This man has an overcoat sewn with a different cut, providing much more fullness to the skirt of his garment.
On the little boy in this last image you can see a blue vest. If you look closely at the men above, you will see that many are wearing this vest under their linen overcoats, which seems to be the normal way of wearing it. This was also worn over a much wider area than just the Bilhoray / Bilgoraj region. Note that the vest is cut straight across on the bottom, with no points. Points on a vest are a strictly west European and American thing.
For colder weather and more dressy occasions the men would wear a woolen overcoat called sukmana, as visible on the man on the right above. This was originally made of home woven wool called sukno, spun from the fleece of 'black' sheep. This cloth was extremely thick and stiff. The sukmana was always of this natural brown color. The cut varied somewhat, to the north of the Tanew - Taniw river they had a standing collar,
Both versions had a fold over cuff made of bought blue wool. Blue woolen cording was used to ornament the collar, cuffs, front closure, and hip seams of this garment. In the southeast part of this region, red cord was used instead. The ends of the cords were self fringed into tassels which also formed part of the ornament. Heavy hooks and eyes fastened the neck and front opening, with two more located at the waist. In the 20th cent. sukmanas began to be made with commercial wool cloth.
Note that the blue vest is visible under the sukmana in some of the above photos. Also, some newer photos show the sukmana worn with a belt or sash over it, this does not appear in any of the older photos.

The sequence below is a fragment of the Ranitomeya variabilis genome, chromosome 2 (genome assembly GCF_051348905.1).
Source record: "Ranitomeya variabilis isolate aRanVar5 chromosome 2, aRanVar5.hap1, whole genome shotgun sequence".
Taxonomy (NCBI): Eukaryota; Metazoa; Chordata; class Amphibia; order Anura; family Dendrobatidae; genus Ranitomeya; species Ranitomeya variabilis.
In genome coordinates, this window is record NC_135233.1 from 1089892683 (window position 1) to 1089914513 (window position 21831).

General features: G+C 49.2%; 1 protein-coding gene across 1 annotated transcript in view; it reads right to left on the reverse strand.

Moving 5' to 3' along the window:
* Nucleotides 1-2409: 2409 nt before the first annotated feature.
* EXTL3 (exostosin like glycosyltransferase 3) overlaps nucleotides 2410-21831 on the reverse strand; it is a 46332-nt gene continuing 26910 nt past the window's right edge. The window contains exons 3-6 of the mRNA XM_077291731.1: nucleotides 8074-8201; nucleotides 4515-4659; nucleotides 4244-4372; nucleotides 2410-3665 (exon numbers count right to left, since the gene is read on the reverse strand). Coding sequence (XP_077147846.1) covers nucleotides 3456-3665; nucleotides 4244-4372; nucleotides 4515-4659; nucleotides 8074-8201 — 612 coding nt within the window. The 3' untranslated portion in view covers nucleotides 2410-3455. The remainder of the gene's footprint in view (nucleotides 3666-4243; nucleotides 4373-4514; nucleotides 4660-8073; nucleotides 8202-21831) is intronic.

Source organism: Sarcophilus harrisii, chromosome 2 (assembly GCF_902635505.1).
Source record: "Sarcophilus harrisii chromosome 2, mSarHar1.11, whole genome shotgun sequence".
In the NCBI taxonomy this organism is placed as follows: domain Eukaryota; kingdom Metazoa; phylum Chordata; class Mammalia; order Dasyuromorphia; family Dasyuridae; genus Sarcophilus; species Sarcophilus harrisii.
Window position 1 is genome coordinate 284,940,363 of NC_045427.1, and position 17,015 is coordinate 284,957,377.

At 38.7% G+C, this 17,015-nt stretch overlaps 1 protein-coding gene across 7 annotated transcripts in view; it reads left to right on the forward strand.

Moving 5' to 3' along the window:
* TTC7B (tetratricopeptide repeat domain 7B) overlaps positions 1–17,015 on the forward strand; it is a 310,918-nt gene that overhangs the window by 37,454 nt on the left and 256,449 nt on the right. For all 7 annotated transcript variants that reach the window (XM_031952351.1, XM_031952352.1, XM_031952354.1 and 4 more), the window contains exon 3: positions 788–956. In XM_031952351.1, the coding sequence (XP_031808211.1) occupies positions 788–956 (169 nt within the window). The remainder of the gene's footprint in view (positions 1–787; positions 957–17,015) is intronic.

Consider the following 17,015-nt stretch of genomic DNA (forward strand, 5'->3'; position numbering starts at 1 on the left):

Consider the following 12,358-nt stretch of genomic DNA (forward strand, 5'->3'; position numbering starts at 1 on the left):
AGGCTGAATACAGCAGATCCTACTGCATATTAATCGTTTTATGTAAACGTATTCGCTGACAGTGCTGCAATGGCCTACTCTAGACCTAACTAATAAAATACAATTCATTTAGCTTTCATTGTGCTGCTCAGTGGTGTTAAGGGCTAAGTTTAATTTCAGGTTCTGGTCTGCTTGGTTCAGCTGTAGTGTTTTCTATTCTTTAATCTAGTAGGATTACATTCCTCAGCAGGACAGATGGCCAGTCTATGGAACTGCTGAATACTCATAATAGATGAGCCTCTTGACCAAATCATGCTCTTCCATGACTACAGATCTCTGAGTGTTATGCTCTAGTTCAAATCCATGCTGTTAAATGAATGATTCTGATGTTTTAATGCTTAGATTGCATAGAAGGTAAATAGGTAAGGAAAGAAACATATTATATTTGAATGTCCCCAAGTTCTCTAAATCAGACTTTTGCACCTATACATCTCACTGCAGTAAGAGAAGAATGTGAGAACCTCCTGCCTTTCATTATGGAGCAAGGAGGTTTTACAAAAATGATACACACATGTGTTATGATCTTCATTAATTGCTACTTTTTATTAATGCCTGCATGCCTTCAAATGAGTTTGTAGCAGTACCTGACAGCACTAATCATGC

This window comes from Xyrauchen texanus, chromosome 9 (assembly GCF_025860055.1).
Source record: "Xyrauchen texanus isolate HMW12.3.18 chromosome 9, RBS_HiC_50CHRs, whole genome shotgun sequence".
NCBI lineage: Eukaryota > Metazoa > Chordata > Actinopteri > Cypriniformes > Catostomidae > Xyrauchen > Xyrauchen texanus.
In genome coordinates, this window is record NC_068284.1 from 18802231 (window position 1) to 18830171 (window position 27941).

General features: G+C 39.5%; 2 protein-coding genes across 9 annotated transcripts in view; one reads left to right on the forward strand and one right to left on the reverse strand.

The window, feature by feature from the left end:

Women also wore a version of the sukmana. It differed little from the men's garment and was also worn for important occasions. In the late 1800's, however, it was replaced by a different garment called zhupan.
The zhupan was ankle length and made from commercially produced wool in a bright blue color. The collar and turned back cuffs were appliqued in red wool. The seams and folds at the waist were ornamented with blue ribbon.
This garment was belted closed with a wide sash that wrapped 3 or 4 times around. It became an essential garment for brides, and was worn on all important occasions after marriage.
The last overgarment worn in this area was called kozhukh. This differed in being made from sheepskin. It was worn by both men and women. The cut was planned so that each piece could be cut from a single sheepskin. It typically takes 6 sheep to make one kozhukh.
The gores set into the sides were gathered into the waist and were ornamented with applique of very thin leather and embroidery. The front is closed by leather thongs made into loops on one side and knotted into buttons on the other.
There was actually one more garment worn, called shuba. This was an elaborate overcoat worn by women, made of sheepskin, with a second layer of bought wool cloth. Here is the layout of the garment. To the left is the front and rear of the finished garment. On the right above is the cut of the sheepskin, and on the right below the cut of the blue wool which covers it. I have found no images of this garment.
The woman on the right here has something wrapped around her neck like a wimple. This is NOT correct.
Thank you for reading, I hope that you have found this to be interesting and informative. This should help you to make your own outfits from this region.